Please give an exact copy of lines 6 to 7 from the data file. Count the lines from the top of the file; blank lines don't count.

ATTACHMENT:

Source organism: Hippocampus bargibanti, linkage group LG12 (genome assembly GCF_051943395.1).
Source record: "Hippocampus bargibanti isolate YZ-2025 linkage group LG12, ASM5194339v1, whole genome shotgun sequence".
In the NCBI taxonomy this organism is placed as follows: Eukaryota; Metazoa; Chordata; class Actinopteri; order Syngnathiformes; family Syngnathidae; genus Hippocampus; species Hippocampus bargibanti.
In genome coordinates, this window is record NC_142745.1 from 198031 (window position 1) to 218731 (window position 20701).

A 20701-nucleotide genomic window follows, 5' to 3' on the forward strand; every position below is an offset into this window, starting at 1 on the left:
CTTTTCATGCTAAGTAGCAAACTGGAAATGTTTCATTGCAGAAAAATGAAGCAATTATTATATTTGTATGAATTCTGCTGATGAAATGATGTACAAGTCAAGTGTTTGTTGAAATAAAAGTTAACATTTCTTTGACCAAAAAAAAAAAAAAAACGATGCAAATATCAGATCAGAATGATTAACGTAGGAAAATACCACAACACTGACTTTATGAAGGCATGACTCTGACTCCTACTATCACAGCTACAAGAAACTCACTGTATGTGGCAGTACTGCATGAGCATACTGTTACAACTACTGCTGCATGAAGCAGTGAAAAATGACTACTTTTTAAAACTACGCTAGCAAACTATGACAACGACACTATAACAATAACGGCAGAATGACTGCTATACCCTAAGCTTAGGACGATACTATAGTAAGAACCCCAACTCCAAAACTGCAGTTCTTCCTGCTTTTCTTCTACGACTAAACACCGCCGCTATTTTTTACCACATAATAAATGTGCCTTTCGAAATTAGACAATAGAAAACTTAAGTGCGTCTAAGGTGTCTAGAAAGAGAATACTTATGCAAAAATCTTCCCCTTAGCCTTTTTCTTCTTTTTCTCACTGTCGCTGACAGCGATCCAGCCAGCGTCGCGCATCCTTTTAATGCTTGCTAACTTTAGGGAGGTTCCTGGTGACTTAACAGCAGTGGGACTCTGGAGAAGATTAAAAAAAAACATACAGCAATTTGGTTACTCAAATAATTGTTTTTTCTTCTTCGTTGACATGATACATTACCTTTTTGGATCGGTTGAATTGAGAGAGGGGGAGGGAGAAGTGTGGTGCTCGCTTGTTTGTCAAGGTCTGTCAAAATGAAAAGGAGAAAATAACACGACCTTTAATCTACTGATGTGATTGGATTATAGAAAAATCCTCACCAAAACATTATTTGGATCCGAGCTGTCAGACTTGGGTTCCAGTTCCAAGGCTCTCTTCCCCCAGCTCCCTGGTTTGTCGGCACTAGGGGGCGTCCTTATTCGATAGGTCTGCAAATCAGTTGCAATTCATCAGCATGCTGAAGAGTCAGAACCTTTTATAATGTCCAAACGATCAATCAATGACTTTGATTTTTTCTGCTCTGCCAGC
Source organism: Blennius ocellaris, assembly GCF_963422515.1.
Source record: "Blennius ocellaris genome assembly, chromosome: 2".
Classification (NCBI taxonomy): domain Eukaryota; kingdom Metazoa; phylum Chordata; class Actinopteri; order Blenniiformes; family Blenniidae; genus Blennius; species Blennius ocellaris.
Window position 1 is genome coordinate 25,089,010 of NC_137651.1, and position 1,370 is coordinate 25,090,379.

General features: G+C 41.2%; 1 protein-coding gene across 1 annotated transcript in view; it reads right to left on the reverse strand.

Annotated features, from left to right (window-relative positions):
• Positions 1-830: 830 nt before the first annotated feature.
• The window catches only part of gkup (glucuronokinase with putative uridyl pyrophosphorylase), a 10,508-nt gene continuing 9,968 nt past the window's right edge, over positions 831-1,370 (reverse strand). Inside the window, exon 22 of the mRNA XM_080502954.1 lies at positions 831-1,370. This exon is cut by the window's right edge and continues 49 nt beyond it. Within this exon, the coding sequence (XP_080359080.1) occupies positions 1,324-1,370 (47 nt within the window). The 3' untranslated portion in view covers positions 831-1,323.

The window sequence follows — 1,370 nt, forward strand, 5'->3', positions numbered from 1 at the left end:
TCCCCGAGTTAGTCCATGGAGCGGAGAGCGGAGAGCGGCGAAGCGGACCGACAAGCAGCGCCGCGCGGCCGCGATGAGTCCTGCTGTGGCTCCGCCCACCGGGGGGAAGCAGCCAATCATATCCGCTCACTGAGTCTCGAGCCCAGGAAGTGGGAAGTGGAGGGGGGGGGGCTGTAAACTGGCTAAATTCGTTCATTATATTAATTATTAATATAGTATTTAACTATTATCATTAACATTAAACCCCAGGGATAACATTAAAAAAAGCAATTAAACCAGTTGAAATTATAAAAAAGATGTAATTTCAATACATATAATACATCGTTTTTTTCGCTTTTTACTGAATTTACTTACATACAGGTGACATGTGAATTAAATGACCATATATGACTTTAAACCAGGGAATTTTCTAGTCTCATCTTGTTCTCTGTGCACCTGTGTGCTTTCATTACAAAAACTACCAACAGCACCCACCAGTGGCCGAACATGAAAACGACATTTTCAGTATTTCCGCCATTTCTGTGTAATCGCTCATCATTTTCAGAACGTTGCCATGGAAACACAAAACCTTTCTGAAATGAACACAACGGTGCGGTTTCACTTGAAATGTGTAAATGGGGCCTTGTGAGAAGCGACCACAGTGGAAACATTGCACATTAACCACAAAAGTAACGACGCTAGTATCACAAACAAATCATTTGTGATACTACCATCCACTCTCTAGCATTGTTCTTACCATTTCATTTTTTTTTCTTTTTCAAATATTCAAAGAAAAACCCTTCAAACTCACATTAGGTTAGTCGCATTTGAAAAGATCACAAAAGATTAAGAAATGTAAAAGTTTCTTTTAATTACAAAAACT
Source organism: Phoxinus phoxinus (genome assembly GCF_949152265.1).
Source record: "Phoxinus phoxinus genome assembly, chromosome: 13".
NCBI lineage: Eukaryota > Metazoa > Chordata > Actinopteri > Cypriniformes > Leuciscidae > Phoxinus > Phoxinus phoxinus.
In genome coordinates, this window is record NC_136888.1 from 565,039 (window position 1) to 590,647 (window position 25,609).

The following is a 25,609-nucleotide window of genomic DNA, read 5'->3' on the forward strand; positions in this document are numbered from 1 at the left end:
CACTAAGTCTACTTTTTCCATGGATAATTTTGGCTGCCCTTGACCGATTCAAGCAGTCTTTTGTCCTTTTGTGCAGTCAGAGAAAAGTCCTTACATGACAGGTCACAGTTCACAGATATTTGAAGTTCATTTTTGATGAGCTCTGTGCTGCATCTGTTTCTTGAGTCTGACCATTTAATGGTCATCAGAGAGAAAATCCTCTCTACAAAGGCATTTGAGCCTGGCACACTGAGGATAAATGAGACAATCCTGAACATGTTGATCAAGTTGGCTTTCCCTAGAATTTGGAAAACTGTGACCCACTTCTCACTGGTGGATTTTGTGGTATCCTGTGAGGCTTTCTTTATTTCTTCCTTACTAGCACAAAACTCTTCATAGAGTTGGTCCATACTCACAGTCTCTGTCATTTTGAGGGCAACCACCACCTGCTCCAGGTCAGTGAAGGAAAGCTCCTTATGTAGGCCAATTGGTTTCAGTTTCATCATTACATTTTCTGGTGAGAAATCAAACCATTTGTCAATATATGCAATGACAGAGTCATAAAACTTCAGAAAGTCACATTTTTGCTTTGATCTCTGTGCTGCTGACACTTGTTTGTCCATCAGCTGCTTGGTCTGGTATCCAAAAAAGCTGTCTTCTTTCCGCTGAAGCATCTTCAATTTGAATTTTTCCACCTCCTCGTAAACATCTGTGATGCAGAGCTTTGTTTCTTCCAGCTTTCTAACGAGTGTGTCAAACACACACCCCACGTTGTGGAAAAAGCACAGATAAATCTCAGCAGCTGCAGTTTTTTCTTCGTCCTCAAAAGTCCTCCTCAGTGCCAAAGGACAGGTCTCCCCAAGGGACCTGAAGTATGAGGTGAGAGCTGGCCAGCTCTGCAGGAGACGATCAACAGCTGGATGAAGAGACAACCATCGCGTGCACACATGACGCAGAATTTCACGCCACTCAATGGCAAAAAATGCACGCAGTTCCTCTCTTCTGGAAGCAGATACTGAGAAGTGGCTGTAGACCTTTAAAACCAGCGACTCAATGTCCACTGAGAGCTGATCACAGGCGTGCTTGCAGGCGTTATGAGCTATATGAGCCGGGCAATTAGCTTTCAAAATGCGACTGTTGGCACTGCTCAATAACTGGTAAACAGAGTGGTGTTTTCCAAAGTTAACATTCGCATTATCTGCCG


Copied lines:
CTTTTCATGCTAAGTAGCAAACTGGAAATGTTTCATTGCAGAAAAATGAAGCAATTATTATATTTGTATGAATTCTGCTGATGAAATGATGTACAAGTCAAGTGTTTGTTGAAATAAAAGTTAACATTTCTTTGACCAAAAAAAAAAAAAAAACGATGCAAATATCAGATCAGAATGATTAACGTAGGAAAATACCACAACACTGACTTTATGAAGGCATGACTCTGACTCCTACTATCACAGCTACAAGAAACTCACTGTATGTGGCAGTACTGCATGAGCATACTGTTACAACTACTGCTGCATGAAGCAGTGAAAAATGACTACTTTTTAAAACTACGCTAGCAAACTATGACAACGACACTATAACAATAACGGCAGAATGACTGCTATACCCTAAGCTTAGGACGATACTATAGTAAGAACCCCAACTCCAAAACTGCAGTTCTTCCTGCTTTTCTTCTACGACTAAACACCGCCGCTATTTTTTACCACATAATAAATGTGCCTTTCGAAATTAGACAATAGAAAACTTAAGTGCGTCTAAGGTGTCTAGAAAGAGAATACTTATGCAAAAATCTTCCCCTTAGCCTTTTTCTTCTTTTTCTCACTGTCGCTGACAGCGATCCAGCCAGCGTCGCGCATCCTTTTAATGCTTGCTAACTTTAGGGAGGTTCCTGGTGACTTAACAGCAGTGGGACTCTGGAGAAGATTAAAAAAAAACATACAGCAATTTGGTTACTCAAATAATTGTTTTTTCTTCTTCGTTGACATGATACATTACCTTTTTGGATCGGTTGAATTGAGAGAGGGGGAGGGAGAAGTGTGGTGCTCGCTTGTTTGTCAAGGTCTGTCAAAATGAAAAGGAGAAAATAACACGACCTTTAATCTACTGATGTGATTGGATTATAGAAAAATCCTCACCAAAACATTATTTGGATCCGAGCTGTCAGACTTGGGTTCCAGTTCCAAGGCTCTCTTCCCCCAGCTCCCTGGTTTGTCGGCACTAGGGGGCGTCCTTATTCGATAGGTCTGCAAATCAGTTGCAATTCATCAGCATGCTGAAGAGTCAGAACCTTTTATAATGTCCAAACGATCAATCAATGACTTTGATTTTTTCTGCTCTGCCAGC
Source organism: Blennius ocellaris, assembly GCF_963422515.1.